Henri IV was laid down in July 1897, launched in August 1899 and completed in 1902. As a coast defense battleship or battleship 2nd class, she was not in the forefront of French naval activities. However, she was still in service when France declared war against Germany in August 1914. She was in the backwater of Bizerta [Tunisia] in the Mediterranean and stayed there as guard ship until February 1915. At this point in time Henri IV was sent to the Dardanelles to support the Anglo-French fleet and ANZAC landings. In 1916 she joined the Complementary or Reserve Division of the 3rd Battle Squadron. Subsequently she was transferred to the French eastern division in Egypt and then in 1918 to Taranto as a depot ship. In company with almost all other predreadnoughts she went to the scrapyard after the war. At Toulon Henri IV, an unheeded prophet, was stricken in 1921. However, perhaps not so unheeded. For she had served long enough to see all the world's navies adopt the superfiring turret arrangement that she had introduced at the very turn of the century.
Plans and Specifications
Specifications for the Henri IV:
Dimensions: 354'4" x 72'10" x 22'11" Displacement: 8,807 tons. Armament: (2) 10.8"/40 Mle 1893, (7) 5.5"/45 Mle 1893, (3) 12-pdr guns; (6) Maxim machine guns; (2) 18" beam torpedo tubes. Armor: 11"/8" belt, 11½" main turrets, 8" conning tower, 4½" upper belt, battery, and small turret; 6"/3" deck. Coal capacity: 820 tons normal; 11,000 tons maximum. Propulsion: (12) coal-fired Niclaussé boilers; (3) inverted vertical triple expansion engines developing 11,500 hp, shafted to triple screw. Speed: 17½ knots. Crew: 464.
Dimensions: 108m x 22.2m x 7m. Displacement: 8,807 tons. Armament: (2) 274 mm/40 Mle 1893, (7) 140 mm/45 Mle 1893, and (3) 12-pdr guns; (6) Maxim machine guns; (2) 45 cm beam topedo tubes. Armor: 279/203 mm belt, 292 mm main turrets, 203 mm conning tower, 114 mm upper belt, battery, and small turret; 152/76 mm deck. Coal capacity: 820 tons normal; 11,000 tons maximum. Propulsion: (12) coal-fired Niclaussé boilers; (3) inverted vertical triple expansion engines developing 8,576 kW, shafted to triple screw. Speed: 32.4 km/hr. Crew: 464.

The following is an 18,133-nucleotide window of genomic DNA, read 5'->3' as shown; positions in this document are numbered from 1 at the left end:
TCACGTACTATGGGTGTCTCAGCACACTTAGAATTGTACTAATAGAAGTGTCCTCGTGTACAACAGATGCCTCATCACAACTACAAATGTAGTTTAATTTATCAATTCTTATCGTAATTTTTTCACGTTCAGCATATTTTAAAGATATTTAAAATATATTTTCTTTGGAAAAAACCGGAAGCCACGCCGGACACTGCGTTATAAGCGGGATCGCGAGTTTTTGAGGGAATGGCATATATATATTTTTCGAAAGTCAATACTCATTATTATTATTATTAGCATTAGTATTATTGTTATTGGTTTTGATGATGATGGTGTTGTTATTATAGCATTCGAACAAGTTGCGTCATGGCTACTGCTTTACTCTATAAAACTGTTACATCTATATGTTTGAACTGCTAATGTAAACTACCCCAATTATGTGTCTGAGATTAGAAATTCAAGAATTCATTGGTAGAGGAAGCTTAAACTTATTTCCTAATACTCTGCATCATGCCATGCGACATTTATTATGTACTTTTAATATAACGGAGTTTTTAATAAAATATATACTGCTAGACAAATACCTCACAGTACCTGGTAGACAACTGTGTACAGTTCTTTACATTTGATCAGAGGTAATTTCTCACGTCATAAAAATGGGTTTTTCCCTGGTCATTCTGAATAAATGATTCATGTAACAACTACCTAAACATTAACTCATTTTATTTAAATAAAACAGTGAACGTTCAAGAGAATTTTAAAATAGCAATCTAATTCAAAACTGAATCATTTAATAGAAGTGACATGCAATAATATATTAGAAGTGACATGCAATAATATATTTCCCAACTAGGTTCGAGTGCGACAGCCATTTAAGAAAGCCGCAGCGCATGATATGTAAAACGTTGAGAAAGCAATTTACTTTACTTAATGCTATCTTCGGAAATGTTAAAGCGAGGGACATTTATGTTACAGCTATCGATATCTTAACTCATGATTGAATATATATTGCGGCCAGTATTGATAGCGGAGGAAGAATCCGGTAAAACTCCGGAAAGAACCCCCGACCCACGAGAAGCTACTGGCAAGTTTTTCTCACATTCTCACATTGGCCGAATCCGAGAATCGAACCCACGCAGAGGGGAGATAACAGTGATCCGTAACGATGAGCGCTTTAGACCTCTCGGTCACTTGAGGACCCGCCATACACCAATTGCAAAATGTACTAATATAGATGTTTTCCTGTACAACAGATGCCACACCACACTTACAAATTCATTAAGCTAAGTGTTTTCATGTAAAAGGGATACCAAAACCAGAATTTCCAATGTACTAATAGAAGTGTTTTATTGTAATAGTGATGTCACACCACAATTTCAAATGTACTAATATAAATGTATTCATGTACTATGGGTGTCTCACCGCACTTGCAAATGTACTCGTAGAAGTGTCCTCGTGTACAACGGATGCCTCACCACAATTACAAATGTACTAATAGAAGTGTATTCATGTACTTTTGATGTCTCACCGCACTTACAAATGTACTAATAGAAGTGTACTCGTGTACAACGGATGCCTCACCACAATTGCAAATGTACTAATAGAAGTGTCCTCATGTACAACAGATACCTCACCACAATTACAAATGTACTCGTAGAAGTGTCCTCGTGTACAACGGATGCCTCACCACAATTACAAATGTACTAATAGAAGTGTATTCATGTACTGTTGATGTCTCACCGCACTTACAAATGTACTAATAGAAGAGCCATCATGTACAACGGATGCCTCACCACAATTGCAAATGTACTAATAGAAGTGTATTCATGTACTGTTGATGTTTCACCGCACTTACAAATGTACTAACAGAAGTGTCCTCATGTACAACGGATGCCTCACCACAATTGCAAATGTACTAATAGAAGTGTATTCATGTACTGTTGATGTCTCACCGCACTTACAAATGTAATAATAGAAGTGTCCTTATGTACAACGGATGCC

A Regal Processional
1903: Henri IV ventures onto the world stage. Her first steps are not timid ones. Photo from French Battleships: 1876-1946.
Stern view of the Henri IV shows the sheer rise of aft barbettes from the low-lying afterdeck and the tiny counter turn-under of the stern. The aft 10.8" turret rose 16 feet above the surface; the 5.5", 21 feet.
Blackening the skies locally, the ship runs acceptance trials for speed in 1902.
A view from Jane's 1914 edition. The bow gun rode a lofty 28 feet above the waves.
Rare on-board view shows operations within the Dardanellles during WWI, looking forward from the starboard gangway.
Three of her four broadside 5.5s are shown; the fourth was in the celebrated superposed turret.
A beautifully made diorama of the ship at anchor, surrounded by small craft plying their daily rounds. The extensive "raft" section is readily apparent in this view. It was intended to run partly awash when the ship was operating at speed.
1912: USS Wyoming, America's first turbine-driven battleship, flaunts three pairs of superfiring 12" twin turrets (a 12-barrel broadside) along with her breathtaking coal smoke and bow wave. Moving the sighting hoods of the lower turrets from the roofs to the turret sides made the arrangement practicable. The USN was the first to adopt this arrangement with the South Carolina Class of 1909, whose eight 12" guns in superfiring twin turrets proved the soundness of the scheme. Within a few years it had been adopted by all the world's major navies for their capital ships. In the 1920s-30s it was adapted for their 6" and 8" gunned cruisers as well.